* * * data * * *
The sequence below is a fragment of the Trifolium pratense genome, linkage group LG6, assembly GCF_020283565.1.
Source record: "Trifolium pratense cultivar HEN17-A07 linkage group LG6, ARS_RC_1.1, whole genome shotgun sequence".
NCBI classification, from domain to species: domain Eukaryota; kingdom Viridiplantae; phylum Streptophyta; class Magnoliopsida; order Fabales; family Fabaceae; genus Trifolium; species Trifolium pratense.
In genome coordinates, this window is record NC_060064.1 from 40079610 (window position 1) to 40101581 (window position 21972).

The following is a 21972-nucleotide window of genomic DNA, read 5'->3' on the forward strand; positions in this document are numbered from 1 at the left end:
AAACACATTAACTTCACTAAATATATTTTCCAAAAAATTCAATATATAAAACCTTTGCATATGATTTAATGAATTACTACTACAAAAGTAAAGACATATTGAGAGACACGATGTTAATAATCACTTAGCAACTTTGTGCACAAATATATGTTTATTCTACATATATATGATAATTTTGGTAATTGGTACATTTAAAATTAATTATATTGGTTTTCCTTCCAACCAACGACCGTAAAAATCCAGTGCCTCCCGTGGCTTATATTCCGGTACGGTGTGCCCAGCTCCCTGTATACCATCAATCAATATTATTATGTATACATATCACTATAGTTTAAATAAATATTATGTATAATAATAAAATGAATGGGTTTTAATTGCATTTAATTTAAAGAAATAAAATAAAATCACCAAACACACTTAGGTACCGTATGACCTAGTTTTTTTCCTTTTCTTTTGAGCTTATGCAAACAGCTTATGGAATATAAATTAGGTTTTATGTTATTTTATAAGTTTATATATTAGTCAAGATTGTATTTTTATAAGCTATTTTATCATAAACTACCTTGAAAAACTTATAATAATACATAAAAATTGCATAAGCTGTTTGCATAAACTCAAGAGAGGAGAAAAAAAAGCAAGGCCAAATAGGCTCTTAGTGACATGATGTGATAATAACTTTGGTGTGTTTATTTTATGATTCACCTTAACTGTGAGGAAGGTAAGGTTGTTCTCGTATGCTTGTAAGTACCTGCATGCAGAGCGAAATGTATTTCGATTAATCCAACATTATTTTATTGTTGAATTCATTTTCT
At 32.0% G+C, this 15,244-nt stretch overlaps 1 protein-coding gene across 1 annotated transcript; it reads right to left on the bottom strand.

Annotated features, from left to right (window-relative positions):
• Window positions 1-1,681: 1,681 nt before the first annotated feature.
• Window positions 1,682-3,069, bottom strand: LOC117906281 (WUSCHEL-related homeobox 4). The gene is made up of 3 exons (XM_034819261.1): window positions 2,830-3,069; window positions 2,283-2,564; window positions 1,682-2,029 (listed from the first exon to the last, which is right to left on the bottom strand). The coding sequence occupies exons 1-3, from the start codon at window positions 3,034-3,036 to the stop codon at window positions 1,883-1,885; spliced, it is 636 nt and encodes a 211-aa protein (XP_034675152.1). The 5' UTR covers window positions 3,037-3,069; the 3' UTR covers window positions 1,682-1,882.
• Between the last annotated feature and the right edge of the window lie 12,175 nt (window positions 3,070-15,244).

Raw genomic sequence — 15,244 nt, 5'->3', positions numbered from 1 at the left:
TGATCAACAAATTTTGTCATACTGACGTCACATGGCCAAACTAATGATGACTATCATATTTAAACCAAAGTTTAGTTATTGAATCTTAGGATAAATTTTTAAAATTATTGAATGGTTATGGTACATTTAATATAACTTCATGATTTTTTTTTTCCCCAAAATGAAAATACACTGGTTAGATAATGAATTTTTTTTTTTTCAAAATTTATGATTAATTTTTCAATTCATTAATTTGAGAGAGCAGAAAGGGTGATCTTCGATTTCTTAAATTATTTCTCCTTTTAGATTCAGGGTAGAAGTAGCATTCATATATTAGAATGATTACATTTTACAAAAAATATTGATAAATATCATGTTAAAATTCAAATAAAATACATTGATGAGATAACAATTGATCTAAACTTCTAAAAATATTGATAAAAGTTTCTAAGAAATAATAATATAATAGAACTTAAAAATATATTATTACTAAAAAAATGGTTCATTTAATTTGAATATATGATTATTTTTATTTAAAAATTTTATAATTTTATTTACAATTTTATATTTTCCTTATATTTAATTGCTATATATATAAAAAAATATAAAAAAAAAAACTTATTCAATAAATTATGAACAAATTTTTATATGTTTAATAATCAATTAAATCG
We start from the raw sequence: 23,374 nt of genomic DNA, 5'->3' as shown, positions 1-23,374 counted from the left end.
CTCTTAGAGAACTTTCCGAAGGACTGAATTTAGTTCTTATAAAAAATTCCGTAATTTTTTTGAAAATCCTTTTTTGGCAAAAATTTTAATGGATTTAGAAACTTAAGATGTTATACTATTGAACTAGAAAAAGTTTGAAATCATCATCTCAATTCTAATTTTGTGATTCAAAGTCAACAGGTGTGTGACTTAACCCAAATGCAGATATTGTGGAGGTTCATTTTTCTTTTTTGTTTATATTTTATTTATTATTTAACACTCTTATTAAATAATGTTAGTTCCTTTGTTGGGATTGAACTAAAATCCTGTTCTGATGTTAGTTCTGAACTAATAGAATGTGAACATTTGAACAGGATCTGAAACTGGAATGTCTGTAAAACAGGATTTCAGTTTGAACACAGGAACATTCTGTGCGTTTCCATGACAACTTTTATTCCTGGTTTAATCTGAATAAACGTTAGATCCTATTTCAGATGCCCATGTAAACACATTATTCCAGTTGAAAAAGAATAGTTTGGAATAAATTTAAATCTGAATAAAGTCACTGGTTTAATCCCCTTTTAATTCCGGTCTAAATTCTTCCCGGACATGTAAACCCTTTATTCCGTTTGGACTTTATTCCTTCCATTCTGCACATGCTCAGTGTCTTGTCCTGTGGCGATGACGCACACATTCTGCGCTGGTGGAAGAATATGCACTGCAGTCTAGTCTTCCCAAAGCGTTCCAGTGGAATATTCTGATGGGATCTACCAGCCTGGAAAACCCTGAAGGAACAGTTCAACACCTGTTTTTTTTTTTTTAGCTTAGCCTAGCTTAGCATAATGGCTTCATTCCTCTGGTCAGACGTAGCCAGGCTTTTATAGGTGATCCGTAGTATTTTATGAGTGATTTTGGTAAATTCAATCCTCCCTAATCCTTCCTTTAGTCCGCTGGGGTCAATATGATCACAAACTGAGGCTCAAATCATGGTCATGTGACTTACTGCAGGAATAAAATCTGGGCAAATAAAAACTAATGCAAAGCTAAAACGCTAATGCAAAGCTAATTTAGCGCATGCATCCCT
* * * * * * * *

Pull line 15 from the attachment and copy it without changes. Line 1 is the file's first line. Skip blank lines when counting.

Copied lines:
CTCTTAGAGAACTTTCCGAAGGACTGAATTTAGTTCTTATAAAAAATTCCGTAATTTTTTTGAAAATCCTTTTTTGGCAAAAATTTTAATGGATTTAGAAACTTAAGATGTTATACTATTGAACTAGAAAAAGTTTGAAATCATCATCTCAATTCTAATTTTGTGATTCAAAGTCAACAGGTGTGTGACTTAACCCAAATGCAGATATTGTGGAGGTTCATTTTTCTTTTTTGTTTATATTTTATTTATTATTTAACACTCTTATTAAATAATGTTAGTTCCTTTGTTGGGATTGAACTAAAATCCTGTTCTGATGTTAGTTCTGAACTAATAGAATGTGAACATTTGAACAGGATCTGAAACTGGAATGTCTGTAAAACAGGATTTCAGTTTGAACACAGGAACATTCTGTGCGTTTCCATGACAACTTTTATTCCTGGTTTAATCTGAATAAACGTTAGATCCTATTTCAGATGCCCATGTAAACACATTATTCCAGTTGAAAAAGAATAGTTTGGAATAAATTTAAATCTGAATAAAGTCACTGGTTTAATCCCCTTTTAATTCCGGTCTAAATTCTTCCCGGACATGTAAACCCTTTATTCCGTTTGGACTTTATTCCTTCCATTCTGCACATGCTCAGTGTCTTGTCCTGTGGCGATGACGCACACATTCTGCGCTGGTGGAAGAATATGCACTGCAGTCTAGTCTTCCCAAAGCGTTCCAGTGGAATATTCTGATGGGATCTACCAGCCTGGAAAACCCTGAAGGAACAGTTCAACACCTGTTTTTTTTTTTTTAGCTTAGCCTAGCTTAGCATAATGGCTTCATTCCTCTGGTCAGACGTAGCCAGGCTTTTATAGGTGATCCGTAGTATTTTATGAGTGATTTTGGTAAATTCAATCCTCCCTAATCCTTCCTTTAGTCCGCTGGGGTCAATATGATCACAAACTGAGGCTCAAATCATGGTCATGTGACTTACTGCAGGAATAAAATCTGGGCAAATAAAAACTAATGCAAAGCTAAAACGCTAATGCAAAGCTAATTTAGCGCATGCATCCCT